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Lady Hale on Trump, Beyoncé comparisons and whether the Lord Chancellor must be a lawyer

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BBC 5 Live interview fails to break Supreme Court president’s ever-judicious stance

Image credit: Beyoncé (Rocbeyonce)

Introduced as the ‘Beyoncé of the Law’ in a probing interview on the Emma Barnett Show on BBC Radio yesterday, Lady Hale kept her cool in the face of a number of controversial questions.

On the lit-fuse-like subject of whether or not the role of Lord Chancellor should have to be filled by a lawyer, citing specifically the damning criticisms of non-lawyers Chris Grayling and Liz Truss, Hale was at her most controlled.

In what may well become a famously long interlude of silence, there was a very, very, very long pause before she said anything at all. Eventually, she stated: “I don’t know that I want to express a view one way or another about that. It is the character and personality of the individual that matters more than the professional qualifications.”

Barnett, who has been labelled the next Jeremy Paxman for her interview style, repeatedly tried to engage Hale on political matters. For instance, she tried to get Hale to take a stance on Donald Trump’s recent visit: revealing that Hale had had a top-table seat at the state banquet for Trump (an interesting fact that had up until yesterday not been on the radar), Barnett asked if Hale had considered refusing to attend as some politicians had. Hale said (with what sounded like considerable relief):

“We are not politicians. We have no party political views that we can and should express…There was no political message to be got by our attending such an event as that.”

Barnett also referenced the fact that the Supreme Court has had to make a number of decisions (through hearing judicial review cases) on the government’s austerity policy and at one point directly asked the Supreme Court president whether “austerity has worked”.

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Hale would not be drawn: “I don’t think I can comment on that… What we do is look in great detail at the government’s declared aims in doing what they have done and at the evidence to see whether [it] supports the aptness of what they have done to meet those aims.”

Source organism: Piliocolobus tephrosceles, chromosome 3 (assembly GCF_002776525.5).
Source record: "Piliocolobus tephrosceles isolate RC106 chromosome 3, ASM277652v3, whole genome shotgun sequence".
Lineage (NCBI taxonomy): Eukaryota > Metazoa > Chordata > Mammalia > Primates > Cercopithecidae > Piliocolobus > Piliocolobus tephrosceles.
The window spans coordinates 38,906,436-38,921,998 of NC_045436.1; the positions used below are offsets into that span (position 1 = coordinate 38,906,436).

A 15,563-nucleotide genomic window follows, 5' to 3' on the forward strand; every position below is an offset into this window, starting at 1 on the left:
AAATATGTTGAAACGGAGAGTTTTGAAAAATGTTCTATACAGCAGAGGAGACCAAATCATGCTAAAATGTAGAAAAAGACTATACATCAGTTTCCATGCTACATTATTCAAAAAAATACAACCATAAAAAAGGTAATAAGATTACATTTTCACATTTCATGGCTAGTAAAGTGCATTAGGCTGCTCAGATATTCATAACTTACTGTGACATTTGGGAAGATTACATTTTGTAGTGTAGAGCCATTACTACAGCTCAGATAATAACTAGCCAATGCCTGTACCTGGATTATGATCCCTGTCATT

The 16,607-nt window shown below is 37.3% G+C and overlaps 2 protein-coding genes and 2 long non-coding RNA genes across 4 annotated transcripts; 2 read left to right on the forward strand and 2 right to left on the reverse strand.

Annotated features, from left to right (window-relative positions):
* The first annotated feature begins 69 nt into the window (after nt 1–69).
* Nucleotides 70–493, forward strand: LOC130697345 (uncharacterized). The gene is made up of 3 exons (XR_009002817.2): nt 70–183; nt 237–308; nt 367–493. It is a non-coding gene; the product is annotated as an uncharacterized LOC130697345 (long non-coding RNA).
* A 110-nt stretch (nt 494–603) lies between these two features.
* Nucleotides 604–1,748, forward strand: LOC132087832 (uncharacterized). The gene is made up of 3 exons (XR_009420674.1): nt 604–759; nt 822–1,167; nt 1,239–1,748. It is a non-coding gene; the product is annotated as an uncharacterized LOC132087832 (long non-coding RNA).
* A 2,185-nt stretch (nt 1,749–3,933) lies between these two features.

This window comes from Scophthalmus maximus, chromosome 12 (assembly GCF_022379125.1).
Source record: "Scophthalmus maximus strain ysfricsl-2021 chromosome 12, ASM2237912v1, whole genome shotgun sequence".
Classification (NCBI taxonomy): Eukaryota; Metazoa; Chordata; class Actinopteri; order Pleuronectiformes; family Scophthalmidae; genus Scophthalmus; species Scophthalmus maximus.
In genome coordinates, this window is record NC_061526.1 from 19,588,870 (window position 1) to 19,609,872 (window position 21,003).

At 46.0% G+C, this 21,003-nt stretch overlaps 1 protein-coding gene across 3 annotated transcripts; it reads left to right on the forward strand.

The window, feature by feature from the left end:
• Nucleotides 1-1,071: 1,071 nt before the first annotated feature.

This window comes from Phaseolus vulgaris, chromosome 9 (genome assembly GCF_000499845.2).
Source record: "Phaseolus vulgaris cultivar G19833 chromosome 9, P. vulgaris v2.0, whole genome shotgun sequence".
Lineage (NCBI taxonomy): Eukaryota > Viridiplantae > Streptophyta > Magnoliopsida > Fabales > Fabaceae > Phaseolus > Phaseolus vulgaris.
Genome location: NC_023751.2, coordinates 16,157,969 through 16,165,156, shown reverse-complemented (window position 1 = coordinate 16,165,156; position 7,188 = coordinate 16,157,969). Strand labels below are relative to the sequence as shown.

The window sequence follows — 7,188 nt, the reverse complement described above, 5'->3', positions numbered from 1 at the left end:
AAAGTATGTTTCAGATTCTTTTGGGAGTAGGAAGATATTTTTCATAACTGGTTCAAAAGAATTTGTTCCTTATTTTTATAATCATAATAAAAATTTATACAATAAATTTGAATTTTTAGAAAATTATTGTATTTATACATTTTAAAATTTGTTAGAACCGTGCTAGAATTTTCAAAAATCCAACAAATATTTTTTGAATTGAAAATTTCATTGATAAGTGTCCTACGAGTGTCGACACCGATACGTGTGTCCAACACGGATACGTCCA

Barnett probed what Hale thought of being labelled an “elite”, referring to the whole debacle over the Brexit Article 50 case during which high court judges were labelled ‘enemies of the people’ by the Daily Mail.

In typical lawyer fashion, she immediately answered back with a question, that of definition: “What do you mean by ‘elite’?” Hale then went on to describe the Supreme Court’s push towards transparency and accessibility by making hearings and decisions freely available to the public.

On female equality, a subject that Hale has been more vocal about, she was asked whether or not she wanted her successor as president of the Supreme Court to be a woman as well, to which she only replied:

“I always hope that there will continue to be the progress that has been made largely in this century with the proportion of women in the judiciary at all levels but of course particularly in the Supreme Court.”

Perhaps the best bit of the whole interview was right at the end when Barnett suggested that Hale “100% should” listen to Beyoncé, her namesake, before going into court. Hale laughed and replied: “I will go away and think about that very carefully.”

You can listen to the full interview on BBC Sounds.

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9 Comments

Anonymous

So in other words, the interview went like this:

Interviewer: “Please say something controversial about ‘X’”

Hale: “Have this uncontroversial platitude instead”

Interviewer: “Please say something controversial about ‘Y”’

Hale: “Have this uncontroversial platitude instead”

Interviewer: “Please say something controversial about ‘Z’”

Hale: “Have this uncontroversial platitude instead”

(29)(2)

Anonymous

Legal Cheek on said interview:

BEYONCE GOT MENTIONED, SEE ITS NOT JUST US!!!

(8)(0)

Anonymous

Or perhaps Beyoncé is the ‘Lady Hale of Music’?

(6)(1)

Anonymous

Baroness, do you have the same avoidance sentiments towards controversial legal topics, too ?

For example, would you be reluctant to display a meaningful position on the extradition of Julian Assange, or on whether BJ should be held accountable for a misleading slogan ?

(2)(1)

Anonymous

“Baroness, how many Black barristers make it to the Bench? What do you think should be done to get more in?”

That’s some advocacy we could all respect.

(4)(1)

Anonymous

Trump > Every UK politician now.

(5)(0)

Anonymous

ODFO. Nearly every Tory politician perhaps.

He’s still the megaest of twats.

(0)(0)

Anonymous

“You can listen to the full interview on BBC Sounds.” I can but I fucking won’t.

(0)(0)

Andon

That sounds like the dullest interview ever, consisting of a narcissistic journalist trying to make a name for themselves asking provocative questions which, if they had actually done any research, they would have realised the subject would be unable to answer.

To me, it sounds like the journalist made an utter hash of the job, akin to a barrister constantly asking questions about inadmissible or irrelevant material. What a waste of an interview for the sake of vanity.

(1)(0)

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